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Small-Town Graduate To Big-Time Media Professional

Pat Bailey

Class of 2003, Radio & Television Broadcasting, A.A.S., Herkimer College


“I think I was maybe 10 years old. I was watching the Yankees game and I turned down the volume on the game and pretended to be the play-by play announcer, and I think that’s when I first knew that’s what I wanted to do.” Thus began Pat Bailey’s media career. From soccer game coverage at Herkimer to reporting on the Boston Marathon bombing, Bailey ‘03 has cultivated quite a résumé for himself. As the current assistant public information officer for the New York State Department of Corrections and Community Service, he deals with the media from a public relations standpoint on a daily basis, but that wasn’t necessarily his original intention.

Bailey enrolled in the Herkimer College Radio- Television Broadcasting program in 2001, eventually transferring to SUNY Oswego to continue his education. While at Herkimer, he was an active sportscaster, just as he had hoped to be as a child. Along with working with the college news, he was an employee at WUTR-ABC in Utica at the same time. Those next seven years found him reporting for various news stations in Utica, Syracuse and Albany, which eventually led him to the New York Post and a prestigious position as a capitol correspondent.

As a graduate of Little Falls High School in Little Falls, NY, his media studies began soon after at Herkimer. “I knew some SUNY schools had Radio- Television programs, but no one was doing what Herkimer was doing,” Bailey says, commenting on his decision to choose Herkimer over anywhere else. “Broadcasting games live, doing play-by-play and color commentary, not just on campus but reaching out to Herkimer County and the public access channel, too.”

The classes were hands-on and focused on producing tangible outcomes with equipment that news stations expect prospective applicants to know, and that’s something Bailey claims was a real asset as he moved from school to the working world. “The hands-on classes were really the best. The professors were good at what they did and taught in simple ways. I was able to get a job very easily because I knew what I was doing right out of Herkimer.”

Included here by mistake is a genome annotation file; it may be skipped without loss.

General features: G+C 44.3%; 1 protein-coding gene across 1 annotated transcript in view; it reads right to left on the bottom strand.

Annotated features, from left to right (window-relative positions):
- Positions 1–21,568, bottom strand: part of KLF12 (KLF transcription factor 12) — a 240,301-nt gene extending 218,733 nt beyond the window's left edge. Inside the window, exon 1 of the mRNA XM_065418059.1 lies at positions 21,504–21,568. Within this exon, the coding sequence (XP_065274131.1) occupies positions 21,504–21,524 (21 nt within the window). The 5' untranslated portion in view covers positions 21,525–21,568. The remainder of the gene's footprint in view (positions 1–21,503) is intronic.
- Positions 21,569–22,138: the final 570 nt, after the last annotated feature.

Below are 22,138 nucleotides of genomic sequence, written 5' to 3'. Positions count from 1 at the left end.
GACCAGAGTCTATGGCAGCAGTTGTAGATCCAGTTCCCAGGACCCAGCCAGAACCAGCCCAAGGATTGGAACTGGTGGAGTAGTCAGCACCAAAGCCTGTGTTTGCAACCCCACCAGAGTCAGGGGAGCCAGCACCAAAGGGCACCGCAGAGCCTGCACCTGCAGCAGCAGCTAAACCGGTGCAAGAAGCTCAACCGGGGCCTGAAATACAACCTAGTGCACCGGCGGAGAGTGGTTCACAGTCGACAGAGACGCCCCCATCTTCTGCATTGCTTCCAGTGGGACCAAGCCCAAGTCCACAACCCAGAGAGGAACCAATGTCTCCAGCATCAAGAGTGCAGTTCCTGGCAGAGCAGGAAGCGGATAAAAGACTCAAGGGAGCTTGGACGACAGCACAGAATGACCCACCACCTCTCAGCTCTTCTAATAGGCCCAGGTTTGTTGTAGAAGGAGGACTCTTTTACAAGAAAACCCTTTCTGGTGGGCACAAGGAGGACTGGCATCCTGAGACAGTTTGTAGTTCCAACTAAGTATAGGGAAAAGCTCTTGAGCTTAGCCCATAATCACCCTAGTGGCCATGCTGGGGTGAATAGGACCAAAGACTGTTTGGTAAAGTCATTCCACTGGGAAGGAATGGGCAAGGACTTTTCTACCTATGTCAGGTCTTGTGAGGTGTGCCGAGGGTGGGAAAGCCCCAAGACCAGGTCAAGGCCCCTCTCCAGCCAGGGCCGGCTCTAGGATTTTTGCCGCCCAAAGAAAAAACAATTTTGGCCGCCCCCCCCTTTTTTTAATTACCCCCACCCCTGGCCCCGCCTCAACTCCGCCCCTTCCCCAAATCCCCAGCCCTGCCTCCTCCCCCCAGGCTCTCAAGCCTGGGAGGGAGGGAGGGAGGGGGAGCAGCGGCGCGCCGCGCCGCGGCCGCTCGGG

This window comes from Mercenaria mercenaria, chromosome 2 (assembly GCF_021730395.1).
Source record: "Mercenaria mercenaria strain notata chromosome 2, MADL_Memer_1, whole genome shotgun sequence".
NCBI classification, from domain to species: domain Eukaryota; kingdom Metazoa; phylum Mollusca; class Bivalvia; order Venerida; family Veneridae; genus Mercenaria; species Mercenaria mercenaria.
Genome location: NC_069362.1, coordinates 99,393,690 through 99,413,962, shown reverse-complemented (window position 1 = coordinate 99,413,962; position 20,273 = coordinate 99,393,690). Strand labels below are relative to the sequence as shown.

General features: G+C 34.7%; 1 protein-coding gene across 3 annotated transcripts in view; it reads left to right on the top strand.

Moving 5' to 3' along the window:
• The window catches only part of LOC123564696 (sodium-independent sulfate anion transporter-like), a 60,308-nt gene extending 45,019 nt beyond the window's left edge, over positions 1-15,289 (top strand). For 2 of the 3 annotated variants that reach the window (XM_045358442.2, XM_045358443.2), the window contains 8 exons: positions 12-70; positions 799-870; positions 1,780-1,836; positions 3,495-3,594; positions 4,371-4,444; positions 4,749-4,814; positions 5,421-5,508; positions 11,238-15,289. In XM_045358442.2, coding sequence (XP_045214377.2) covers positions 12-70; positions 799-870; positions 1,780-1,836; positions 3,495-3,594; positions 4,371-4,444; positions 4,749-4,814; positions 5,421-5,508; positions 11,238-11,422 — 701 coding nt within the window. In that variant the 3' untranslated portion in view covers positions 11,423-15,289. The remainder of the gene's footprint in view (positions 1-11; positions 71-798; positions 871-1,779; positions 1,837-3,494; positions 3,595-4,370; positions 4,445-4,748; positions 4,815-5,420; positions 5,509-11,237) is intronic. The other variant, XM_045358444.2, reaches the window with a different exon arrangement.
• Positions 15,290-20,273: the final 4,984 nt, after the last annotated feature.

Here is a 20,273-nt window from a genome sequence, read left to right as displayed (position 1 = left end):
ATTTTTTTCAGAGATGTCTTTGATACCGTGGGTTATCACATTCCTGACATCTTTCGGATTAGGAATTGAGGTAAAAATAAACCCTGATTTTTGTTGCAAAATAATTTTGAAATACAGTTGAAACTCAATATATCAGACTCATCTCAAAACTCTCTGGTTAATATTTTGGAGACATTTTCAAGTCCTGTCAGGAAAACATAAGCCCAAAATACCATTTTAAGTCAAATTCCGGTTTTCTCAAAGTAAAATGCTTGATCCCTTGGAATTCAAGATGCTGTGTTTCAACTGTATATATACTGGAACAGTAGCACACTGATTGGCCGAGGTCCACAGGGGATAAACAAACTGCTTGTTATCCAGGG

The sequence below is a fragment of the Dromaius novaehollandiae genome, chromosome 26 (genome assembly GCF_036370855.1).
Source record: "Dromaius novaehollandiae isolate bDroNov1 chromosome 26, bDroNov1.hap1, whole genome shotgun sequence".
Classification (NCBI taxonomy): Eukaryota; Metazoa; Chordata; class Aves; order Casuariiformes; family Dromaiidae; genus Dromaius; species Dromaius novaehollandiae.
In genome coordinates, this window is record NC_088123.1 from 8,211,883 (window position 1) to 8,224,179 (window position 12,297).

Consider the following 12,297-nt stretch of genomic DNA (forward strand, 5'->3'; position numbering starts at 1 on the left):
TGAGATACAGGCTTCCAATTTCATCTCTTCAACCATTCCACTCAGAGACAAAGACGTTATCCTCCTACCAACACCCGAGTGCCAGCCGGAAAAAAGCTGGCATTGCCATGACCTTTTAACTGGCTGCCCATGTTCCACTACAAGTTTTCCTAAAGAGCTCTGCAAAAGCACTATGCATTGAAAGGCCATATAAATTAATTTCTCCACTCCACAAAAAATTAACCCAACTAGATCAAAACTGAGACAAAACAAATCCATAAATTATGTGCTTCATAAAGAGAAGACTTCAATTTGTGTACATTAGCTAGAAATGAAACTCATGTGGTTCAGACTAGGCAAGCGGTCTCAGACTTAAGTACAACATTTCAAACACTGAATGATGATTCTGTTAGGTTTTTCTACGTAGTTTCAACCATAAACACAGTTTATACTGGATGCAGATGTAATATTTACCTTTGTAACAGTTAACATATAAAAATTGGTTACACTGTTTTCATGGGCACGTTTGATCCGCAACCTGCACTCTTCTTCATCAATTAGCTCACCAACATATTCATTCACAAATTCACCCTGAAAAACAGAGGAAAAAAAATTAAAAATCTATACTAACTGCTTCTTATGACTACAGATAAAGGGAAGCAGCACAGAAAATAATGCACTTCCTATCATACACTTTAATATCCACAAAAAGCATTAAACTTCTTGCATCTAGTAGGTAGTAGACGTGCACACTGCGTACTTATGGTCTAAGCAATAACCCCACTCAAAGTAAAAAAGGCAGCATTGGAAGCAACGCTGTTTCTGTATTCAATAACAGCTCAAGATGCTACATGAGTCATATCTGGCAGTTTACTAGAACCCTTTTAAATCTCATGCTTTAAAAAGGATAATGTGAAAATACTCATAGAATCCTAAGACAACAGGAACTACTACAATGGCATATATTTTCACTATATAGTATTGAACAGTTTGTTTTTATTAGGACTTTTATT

Now a thirteen-year veteran in the media business, Bailey has learned a thing or two about what it takes to make a name for yourself. “Gone are the days where you’re a reporter, and you show up at 9 o’clock in the morning, you’re handed your assignment and you leave with a photographer, go to your assignment for the morning, and then you come back and you’re done for the day. In this day in age, you had better come ready with some tips and ideas to show the news director at the morning meeting. Then if you’re lucky enough to be assigned a photographer, you head out and you’re responsible for at least two different versions of one story for TV, another for your website, and then possibly something else for your Facebook or your Twitter.” The nature of media is changing, he says, along with technology and the focus of your audience, bringing with it new challenges that he has had to adapt to as the years progressed. “Learn as much as possible, because anybody who just knocks on the news station’s door or newspaper’s door or whatever it is you want to do, and is multitalented, will certainly have an edge over somebody else. Even in thirteen years the business has changed, a complete one-eighty, and it’s changing every day.”

The dynamic nature of journalism is something he always enjoyed, with the ability to go to work and do something different each day in a different place. His travels took him around the state and around the country, from following Syracuse basketball for an NCAA tournament through Salt Lake City and Cleveland to hitting New York City covering a story on the visiting Pope. The scope of his work hasn’t escaped him: “Just to be a journalist, this kid who grew up in Little Falls, and all of a sudden I’m doing a live bit for CNN or for the Weather Channel,” he says, “It’s just incredible what I was able to do.”

Despite enjoying his current position, Bailey admits that he has other ideas on where he can go and what he’d like to do someday. “Eventually I want to do something fun and do Public Relations for the New York Yankees or the Buffalo Bills, or work at a firm for Pepsi or something cool. I think having the media background and getting the experience now on the other side of the business, if you will, will hopefully be an advantage and I’ll be able to do what I want to do.”

So, what’s in the cards for Bailey as his career continues? “The way I look at what I’ve done, I’ve done everything I think I can do. I was a reporter in my hometown, not many people can say that and be proud of that. I was a reporter in the capitol of New York State, and a reporter for the largest market in the country, the New York Post, and looking back I think I’ve had a heck of a career in just a short time. I think I accomplished everything I wanted to accomplish,” Bailey says. “Now it’s just time to move on to a different chapter.”

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